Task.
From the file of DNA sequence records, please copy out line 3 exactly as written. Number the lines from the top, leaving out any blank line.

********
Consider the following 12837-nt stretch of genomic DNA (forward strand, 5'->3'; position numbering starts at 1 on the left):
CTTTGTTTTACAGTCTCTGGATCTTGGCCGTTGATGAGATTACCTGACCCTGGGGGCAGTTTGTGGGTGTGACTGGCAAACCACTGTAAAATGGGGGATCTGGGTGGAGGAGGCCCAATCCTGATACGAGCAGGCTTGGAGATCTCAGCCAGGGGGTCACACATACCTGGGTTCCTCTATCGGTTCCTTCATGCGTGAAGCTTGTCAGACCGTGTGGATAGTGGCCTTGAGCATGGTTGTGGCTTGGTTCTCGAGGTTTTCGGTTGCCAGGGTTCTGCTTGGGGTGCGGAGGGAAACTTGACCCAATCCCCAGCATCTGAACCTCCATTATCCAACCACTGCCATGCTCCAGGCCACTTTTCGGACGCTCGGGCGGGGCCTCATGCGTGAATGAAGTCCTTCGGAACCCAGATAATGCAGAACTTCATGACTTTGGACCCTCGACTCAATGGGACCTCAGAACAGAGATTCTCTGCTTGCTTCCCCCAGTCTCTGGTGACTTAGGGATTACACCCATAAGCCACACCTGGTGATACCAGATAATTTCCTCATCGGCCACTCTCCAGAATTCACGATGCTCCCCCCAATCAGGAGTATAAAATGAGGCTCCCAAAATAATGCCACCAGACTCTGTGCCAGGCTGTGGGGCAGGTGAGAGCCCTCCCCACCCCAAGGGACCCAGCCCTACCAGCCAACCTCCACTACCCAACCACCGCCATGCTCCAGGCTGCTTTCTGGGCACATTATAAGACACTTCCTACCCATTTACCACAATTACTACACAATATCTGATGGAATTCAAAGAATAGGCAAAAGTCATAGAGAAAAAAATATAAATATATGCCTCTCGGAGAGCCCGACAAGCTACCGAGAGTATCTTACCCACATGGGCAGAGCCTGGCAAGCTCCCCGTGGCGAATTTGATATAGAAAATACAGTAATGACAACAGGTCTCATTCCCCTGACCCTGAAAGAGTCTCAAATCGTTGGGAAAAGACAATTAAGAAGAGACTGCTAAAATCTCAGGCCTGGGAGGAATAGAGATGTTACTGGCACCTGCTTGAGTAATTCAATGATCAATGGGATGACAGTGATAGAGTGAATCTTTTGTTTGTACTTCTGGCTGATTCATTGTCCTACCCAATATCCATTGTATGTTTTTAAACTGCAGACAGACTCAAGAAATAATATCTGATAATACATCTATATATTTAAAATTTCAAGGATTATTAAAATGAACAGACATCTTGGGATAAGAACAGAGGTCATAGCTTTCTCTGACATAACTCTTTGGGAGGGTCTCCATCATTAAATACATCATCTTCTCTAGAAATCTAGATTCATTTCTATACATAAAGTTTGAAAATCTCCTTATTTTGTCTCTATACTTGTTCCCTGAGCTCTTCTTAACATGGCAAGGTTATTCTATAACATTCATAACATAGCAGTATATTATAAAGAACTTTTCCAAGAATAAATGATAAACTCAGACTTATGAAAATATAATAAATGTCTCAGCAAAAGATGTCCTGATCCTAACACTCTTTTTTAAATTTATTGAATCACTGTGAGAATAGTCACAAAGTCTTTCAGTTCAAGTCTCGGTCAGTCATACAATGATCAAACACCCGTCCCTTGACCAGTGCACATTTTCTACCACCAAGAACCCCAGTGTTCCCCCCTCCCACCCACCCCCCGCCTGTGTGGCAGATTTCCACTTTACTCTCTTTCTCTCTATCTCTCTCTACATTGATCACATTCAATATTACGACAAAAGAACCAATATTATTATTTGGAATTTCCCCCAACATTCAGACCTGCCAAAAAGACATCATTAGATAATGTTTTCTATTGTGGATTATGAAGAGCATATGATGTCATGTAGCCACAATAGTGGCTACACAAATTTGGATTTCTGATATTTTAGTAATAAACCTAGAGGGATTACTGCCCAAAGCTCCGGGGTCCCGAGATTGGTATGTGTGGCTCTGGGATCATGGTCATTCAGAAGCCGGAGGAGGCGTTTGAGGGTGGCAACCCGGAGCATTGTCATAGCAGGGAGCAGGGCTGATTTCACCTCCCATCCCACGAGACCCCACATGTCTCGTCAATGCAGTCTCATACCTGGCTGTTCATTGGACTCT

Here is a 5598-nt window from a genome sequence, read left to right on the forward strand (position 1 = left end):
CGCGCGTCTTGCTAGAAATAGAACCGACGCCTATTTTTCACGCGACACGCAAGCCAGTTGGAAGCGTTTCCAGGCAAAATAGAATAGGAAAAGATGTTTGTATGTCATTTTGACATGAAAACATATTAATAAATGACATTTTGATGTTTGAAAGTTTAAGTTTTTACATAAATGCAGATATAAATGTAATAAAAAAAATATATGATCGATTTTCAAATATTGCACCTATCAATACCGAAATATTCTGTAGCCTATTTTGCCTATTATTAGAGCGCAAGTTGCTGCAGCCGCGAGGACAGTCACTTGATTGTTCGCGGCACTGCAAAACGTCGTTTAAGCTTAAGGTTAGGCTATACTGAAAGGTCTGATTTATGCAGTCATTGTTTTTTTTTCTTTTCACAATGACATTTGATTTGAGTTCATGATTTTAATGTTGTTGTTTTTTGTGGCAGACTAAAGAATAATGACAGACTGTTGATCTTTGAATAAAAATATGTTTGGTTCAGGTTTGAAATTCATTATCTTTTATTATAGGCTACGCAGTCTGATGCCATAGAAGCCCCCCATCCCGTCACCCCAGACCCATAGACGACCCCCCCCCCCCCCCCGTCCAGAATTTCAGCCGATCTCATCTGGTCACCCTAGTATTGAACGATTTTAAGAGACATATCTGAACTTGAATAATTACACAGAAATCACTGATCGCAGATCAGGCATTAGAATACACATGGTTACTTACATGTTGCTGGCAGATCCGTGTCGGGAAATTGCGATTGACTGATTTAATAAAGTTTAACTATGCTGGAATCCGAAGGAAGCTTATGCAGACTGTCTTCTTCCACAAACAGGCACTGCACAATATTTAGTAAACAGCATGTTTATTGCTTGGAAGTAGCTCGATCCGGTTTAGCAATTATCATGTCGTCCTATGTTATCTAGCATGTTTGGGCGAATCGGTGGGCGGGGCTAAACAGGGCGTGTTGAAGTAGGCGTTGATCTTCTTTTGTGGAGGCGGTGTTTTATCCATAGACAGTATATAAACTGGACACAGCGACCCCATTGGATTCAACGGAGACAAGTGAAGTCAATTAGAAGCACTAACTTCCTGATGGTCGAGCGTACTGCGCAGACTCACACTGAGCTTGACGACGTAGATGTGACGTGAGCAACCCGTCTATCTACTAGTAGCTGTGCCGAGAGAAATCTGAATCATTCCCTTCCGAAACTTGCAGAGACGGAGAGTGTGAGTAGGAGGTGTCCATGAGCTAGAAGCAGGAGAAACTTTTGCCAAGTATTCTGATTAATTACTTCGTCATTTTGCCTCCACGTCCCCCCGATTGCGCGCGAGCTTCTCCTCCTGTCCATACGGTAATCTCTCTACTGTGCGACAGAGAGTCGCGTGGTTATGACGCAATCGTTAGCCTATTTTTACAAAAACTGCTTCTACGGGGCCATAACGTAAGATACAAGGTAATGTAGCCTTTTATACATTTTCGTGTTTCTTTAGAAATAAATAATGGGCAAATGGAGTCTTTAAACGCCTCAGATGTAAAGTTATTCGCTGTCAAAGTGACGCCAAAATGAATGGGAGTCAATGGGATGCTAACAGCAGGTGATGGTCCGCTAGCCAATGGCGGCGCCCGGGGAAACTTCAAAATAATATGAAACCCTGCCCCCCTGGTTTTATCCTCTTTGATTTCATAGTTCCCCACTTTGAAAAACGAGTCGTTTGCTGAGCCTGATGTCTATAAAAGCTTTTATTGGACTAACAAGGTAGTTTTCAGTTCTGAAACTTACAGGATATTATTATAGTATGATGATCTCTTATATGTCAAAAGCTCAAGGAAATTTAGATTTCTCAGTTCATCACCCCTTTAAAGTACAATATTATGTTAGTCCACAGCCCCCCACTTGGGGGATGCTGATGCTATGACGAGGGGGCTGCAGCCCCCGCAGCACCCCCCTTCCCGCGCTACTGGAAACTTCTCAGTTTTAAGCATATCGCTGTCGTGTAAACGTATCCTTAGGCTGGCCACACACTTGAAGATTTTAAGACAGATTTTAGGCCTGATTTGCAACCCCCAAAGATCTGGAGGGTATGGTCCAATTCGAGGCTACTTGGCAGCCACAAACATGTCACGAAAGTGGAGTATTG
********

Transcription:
Here is a 5598-nt window from a genome sequence, read left to right on the forward strand (position 1 = left end):